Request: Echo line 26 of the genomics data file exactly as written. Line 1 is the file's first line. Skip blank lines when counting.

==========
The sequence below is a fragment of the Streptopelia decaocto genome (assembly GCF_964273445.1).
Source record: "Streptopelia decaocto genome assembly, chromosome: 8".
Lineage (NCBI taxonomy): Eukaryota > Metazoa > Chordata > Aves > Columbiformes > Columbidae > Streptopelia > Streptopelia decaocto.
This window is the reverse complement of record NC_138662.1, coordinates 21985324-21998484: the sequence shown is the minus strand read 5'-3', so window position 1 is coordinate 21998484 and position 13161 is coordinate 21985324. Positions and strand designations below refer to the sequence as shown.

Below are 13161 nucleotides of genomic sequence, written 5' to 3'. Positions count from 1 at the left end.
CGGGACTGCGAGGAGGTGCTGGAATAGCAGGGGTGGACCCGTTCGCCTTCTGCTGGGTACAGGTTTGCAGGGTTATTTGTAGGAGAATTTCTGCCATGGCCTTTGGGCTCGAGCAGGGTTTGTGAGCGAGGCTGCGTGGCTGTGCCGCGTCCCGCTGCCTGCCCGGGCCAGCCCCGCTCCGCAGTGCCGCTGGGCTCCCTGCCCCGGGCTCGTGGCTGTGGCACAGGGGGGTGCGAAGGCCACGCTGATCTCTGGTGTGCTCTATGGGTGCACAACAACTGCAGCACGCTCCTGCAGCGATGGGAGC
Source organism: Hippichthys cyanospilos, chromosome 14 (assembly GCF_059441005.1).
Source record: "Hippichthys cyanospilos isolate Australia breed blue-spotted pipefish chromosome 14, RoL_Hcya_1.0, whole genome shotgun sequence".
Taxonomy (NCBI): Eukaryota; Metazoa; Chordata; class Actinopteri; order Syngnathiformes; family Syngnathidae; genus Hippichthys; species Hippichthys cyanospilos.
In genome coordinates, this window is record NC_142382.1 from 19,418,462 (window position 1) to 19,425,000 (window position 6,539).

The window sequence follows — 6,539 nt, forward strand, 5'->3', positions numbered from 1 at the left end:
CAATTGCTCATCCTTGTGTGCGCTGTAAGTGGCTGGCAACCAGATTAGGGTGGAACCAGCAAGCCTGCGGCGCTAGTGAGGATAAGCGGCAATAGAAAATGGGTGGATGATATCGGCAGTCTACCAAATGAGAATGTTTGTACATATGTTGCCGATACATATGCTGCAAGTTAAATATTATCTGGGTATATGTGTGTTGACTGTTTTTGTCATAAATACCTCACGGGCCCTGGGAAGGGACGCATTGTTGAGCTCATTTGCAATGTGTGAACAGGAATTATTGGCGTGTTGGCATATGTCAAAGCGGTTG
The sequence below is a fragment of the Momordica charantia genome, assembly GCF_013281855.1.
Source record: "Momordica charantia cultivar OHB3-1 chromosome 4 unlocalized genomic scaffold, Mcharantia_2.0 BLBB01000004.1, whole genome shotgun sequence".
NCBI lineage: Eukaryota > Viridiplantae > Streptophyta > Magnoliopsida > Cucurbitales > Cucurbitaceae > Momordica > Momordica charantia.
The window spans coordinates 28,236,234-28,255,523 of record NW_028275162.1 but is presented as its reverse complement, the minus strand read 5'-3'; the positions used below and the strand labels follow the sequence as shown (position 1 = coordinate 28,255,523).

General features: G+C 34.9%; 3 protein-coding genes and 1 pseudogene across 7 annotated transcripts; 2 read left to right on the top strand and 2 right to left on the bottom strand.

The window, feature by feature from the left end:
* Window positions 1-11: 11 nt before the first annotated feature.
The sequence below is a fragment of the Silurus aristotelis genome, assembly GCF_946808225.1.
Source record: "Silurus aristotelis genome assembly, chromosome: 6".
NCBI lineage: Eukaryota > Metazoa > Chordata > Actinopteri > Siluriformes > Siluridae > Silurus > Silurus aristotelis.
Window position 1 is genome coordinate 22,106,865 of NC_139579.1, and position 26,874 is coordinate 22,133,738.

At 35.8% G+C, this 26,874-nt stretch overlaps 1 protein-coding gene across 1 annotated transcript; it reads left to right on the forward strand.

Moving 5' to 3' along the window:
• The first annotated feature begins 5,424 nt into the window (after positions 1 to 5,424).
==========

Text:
• The first annotated feature begins 5,424 nt into the window (after positions 1 to 5,424).